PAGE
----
Pregnancy & Postpartum Goat Care
In my previous post of this series, I talked about Baby Goat Care Basics. And it may seem a little backwards to talk about pregnancy and postpartum goat care after sharing my post about kidding. Well, there are a couple of reasons why I did things in this order.
First off, we are in the middle of kidding and I wanted to share some of our little kid cuteness.
And secondly, we have mamas who are postpartum, so I wanted to keep the topic relevant to what is happening on our homestead currently.
I hope that this isn’t too confusing for anyone. But please feel free to click through the links in whichever order you prefer.
But let’s start with the basics…
A doe will typically reach puberty by six months. This can vary slightly for some as they may reach fertility sooner. Although some goats may breed seasonally, some will be able to breed year round. This can be problematic if goats aren’t separated and pregnancies aren’t spaced. Back to back pregnancies can take a toll on the health of the doe.
Our Boers and Pygmies are some that can breed year round. We don’t want to do this.
So, we have to separate our bucks for the sake of the health of our does. We allow our does to be bred naturally by allowing the bucks and does time together. Our breeding season begins in August so we expect kids to be born in January.
The very first step to breeding is to have a doe in heat. They typically cycle every 18-21 days or so and how long one stays in heat can vary for a number of reasons. For us, we use our males to breed our does naturally, but there are also a variety of things that you do.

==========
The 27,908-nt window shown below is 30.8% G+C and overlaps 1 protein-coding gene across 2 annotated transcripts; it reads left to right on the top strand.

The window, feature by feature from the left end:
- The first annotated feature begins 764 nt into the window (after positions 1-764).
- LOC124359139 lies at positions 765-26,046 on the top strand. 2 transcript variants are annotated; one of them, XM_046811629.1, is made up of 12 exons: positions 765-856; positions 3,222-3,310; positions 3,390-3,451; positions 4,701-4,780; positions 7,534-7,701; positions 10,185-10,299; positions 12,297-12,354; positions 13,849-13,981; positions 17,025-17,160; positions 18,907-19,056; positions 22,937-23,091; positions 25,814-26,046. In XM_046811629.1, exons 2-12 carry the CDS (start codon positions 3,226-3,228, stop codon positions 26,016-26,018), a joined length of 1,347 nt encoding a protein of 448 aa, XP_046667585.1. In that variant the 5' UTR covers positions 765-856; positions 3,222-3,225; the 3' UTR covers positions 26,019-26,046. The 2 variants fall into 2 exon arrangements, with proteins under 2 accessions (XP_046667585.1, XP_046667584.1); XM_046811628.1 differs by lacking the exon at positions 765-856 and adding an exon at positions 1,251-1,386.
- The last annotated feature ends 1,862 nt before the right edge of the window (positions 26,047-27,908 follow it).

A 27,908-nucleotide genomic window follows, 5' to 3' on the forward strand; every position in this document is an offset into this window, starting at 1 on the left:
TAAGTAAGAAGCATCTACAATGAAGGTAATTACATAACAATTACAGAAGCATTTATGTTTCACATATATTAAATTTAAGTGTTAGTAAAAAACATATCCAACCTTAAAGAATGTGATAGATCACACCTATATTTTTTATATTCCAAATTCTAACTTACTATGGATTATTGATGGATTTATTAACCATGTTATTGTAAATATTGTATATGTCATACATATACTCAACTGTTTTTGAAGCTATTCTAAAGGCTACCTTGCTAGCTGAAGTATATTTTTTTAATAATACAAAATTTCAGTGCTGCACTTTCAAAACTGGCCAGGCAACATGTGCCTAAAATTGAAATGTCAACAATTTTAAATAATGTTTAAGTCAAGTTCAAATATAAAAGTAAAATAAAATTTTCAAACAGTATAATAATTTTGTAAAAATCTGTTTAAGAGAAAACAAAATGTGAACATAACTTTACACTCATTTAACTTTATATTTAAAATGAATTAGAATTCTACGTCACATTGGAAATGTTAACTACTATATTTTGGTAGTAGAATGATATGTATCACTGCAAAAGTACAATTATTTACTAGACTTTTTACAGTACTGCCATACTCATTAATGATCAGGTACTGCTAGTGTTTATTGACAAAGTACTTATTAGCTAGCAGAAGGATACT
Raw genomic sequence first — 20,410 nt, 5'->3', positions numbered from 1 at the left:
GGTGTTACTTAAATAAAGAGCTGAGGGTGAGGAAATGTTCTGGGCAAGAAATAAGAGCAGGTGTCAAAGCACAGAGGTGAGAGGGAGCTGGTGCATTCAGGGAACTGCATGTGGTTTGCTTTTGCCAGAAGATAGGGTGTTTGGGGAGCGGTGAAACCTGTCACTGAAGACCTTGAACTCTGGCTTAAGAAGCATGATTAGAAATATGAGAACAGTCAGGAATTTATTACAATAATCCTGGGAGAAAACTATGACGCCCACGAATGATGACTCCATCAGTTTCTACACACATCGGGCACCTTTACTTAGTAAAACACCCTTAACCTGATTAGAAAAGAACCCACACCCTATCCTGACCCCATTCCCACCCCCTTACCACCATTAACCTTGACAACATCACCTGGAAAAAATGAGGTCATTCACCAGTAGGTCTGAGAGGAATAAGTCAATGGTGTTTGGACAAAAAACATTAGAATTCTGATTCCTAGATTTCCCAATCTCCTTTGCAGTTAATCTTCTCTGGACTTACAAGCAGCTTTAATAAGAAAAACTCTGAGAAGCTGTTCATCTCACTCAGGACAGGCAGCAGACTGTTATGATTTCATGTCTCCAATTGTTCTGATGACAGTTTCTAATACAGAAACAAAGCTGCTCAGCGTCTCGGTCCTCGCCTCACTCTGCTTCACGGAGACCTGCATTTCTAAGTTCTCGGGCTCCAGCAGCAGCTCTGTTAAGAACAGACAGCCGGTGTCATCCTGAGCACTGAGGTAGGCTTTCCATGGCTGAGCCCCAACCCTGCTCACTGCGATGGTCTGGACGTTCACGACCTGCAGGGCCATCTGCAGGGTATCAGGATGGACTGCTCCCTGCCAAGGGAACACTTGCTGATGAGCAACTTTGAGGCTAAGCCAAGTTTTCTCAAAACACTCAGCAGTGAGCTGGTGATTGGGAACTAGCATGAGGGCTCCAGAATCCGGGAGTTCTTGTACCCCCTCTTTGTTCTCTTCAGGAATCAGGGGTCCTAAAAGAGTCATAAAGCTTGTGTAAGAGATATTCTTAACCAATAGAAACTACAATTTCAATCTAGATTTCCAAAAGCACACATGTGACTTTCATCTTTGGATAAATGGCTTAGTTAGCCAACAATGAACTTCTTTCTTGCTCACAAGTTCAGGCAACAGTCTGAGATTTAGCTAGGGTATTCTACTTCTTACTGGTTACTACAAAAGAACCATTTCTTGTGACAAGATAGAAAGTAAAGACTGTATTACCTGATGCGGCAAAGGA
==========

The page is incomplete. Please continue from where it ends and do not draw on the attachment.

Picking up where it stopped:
Natural pen breeding with your own buck, leasing or renting a buck, and artificial insemination are a few options for breeding your does.
If you don’t have your own buck, you can easily detect if your doe is in heat by using a buck rag. By using a rag to rub on the head and belly of the buck who is in rut. Place in an airtight container and take it to your home and allow your doe to smell the rag. Try this a few times throughout the day. If your doe becomes excited, then it’s time set her up on a date with the buck.
How can you tell if a buck is in rut?
Here are a few of the signs:
- Aggression – butts, rears up.
- Lip curling
- Tongue wagging
- Scent – very strong odor
- Frequent erections
- Urination – urinates on face, and front legs
So, the date was successful and your doe is expecting, now what?
Goat Pregnancy Care
The gestational period is approximately 5 months or 150 days. We bring our mama goats back from pasture after they have been bred. We provide our goats with high quality hay, grain, and herbs. This is important for their overall health.
Also beneficial is ensuring that they have proper supplements. We provide ours with salt and mineral tubs on occasion.
I am a huge promoter of natural health as a preventative and supplement all of our livestock with herbal remedies. If you haven’t grabbed your copy of my “Herbs on the Homestead” eBook, you can do so here! I share the most common used herbs, their benefits and uses. Plus, it also includes several recipes.
Herbal Pregnancy Supplement
- 2 tbsp dried red raspberry leaf
- 1 tbsp equal combination of dried mint, oregano, and chamomile.
Dose 3 tablespoons for larger goats and 1 ½ tablespoons for smaller breeds once a day. I like to mix it in with their feed.
Red raspberry leaf is super beneficial for a healthy pregnancy. It tones the uterus and helps during the labor process.
Postpartum Goat Care
Labor is rough and a mama would appreciate a little boost. A little molasses mixed with warm water, or a mineral block are great supplements.
I like to give our does time to relax and bond with their newborns. Also, allow mama time to eat her placenta and discard any that she may not eat. Although, we haven’t had to do that yet.
A day after the birth, provide the mama with a wormer.
There isn’t too much else that we need to do after the birth other than ensuring that the doe is being a good mama, allowing her newborns to nurse, and providing proper care to them. I also like to periodically check on the mama’s health to ensure she’s doing well.
Check out my other posts in this series: